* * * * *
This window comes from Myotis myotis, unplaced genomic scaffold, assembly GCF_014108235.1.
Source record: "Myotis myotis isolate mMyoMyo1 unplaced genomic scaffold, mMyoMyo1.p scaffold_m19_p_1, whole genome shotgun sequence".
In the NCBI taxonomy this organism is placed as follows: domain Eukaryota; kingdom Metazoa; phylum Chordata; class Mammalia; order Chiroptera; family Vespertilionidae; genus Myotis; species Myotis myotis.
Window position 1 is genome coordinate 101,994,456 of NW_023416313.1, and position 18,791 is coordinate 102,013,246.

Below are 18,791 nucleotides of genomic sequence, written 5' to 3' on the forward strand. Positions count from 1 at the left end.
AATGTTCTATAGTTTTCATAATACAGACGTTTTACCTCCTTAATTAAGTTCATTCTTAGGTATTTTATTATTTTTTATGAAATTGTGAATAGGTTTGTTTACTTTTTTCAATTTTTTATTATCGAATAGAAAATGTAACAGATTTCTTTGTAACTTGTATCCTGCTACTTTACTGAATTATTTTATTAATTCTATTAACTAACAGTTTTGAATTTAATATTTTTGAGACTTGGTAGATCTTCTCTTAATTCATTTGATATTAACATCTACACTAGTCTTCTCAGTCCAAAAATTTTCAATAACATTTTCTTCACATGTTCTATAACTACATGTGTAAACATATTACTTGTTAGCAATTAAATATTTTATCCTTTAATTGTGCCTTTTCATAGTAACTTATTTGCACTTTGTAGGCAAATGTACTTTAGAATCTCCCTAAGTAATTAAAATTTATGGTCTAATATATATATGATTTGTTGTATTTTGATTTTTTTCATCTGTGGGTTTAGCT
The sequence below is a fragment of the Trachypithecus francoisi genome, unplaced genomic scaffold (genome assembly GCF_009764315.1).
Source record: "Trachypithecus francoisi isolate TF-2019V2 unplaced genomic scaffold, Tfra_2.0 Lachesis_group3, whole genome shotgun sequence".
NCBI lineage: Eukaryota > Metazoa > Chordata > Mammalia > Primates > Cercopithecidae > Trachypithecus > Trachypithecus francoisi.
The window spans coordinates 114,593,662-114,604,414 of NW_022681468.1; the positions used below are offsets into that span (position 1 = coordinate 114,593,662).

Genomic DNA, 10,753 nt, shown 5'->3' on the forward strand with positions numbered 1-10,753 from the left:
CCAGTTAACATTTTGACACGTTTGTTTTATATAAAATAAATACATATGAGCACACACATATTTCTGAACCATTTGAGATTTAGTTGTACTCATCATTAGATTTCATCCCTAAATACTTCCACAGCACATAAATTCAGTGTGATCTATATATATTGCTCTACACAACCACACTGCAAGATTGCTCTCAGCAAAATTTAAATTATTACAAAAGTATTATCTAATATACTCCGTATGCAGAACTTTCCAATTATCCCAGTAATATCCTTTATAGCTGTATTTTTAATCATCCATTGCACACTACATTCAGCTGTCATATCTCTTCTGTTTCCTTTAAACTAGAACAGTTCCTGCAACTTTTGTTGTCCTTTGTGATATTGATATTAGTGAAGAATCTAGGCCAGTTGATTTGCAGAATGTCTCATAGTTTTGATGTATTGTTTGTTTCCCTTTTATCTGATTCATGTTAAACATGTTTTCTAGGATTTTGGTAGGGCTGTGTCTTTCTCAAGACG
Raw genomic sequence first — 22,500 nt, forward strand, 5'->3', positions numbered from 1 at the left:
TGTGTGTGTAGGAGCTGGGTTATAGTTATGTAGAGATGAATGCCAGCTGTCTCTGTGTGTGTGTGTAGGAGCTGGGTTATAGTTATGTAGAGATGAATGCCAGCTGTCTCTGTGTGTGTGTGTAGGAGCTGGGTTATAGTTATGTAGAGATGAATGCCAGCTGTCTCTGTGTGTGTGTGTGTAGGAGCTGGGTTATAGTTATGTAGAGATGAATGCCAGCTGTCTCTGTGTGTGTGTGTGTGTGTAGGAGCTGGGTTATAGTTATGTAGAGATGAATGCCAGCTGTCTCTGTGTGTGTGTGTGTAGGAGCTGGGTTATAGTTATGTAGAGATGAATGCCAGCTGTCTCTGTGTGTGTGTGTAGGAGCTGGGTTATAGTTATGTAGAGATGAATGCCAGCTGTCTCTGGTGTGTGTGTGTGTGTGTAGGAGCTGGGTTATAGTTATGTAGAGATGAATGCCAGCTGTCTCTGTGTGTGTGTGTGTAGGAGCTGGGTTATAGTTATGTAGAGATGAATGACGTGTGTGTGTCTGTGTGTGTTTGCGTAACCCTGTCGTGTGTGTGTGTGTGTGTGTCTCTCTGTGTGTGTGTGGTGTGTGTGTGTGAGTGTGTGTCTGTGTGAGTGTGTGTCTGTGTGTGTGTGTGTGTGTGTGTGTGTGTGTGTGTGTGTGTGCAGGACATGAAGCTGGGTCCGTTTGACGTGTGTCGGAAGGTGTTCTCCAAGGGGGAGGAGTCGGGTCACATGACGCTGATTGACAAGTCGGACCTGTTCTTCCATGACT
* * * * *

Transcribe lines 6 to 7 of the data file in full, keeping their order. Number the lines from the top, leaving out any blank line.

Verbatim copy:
AATGTTCTATAGTTTTCATAATACAGACGTTTTACCTCCTTAATTAAGTTCATTCTTAGGTATTTTATTATTTTTTATGAAATTGTGAATAGGTTTGTTTACTTTTTTCAATTTTTTATTATCGAATAGAAAATGTAACAGATTTCTTTGTAACTTGTATCCTGCTACTTTACTGAATTATTTTATTAATTCTATTAACTAACAGTTTTGAATTTAATATTTTTGAGACTTGGTAGATCTTCTCTTAATTCATTTGATATTAACATCTACACTAGTCTTCTCAGTCCAAAAATTTTCAATAACATTTTCTTCACATGTTCTATAACTACATGTGTAAACATATTACTTGTTAGCAATTAAATATTTTATCCTTTAATTGTGCCTTTTCATAGTAACTTATTTGCACTTTGTAGGCAAATGTACTTTAGAATCTCCCTAAGTAATTAAAATTTATGGTCTAATATATATATGATTTGTTGTATTTTGATTTTTTTCATCTGTGGGTTTAGCT
The sequence below is a fragment of the Trachypithecus francoisi genome, unplaced genomic scaffold (genome assembly GCF_009764315.1).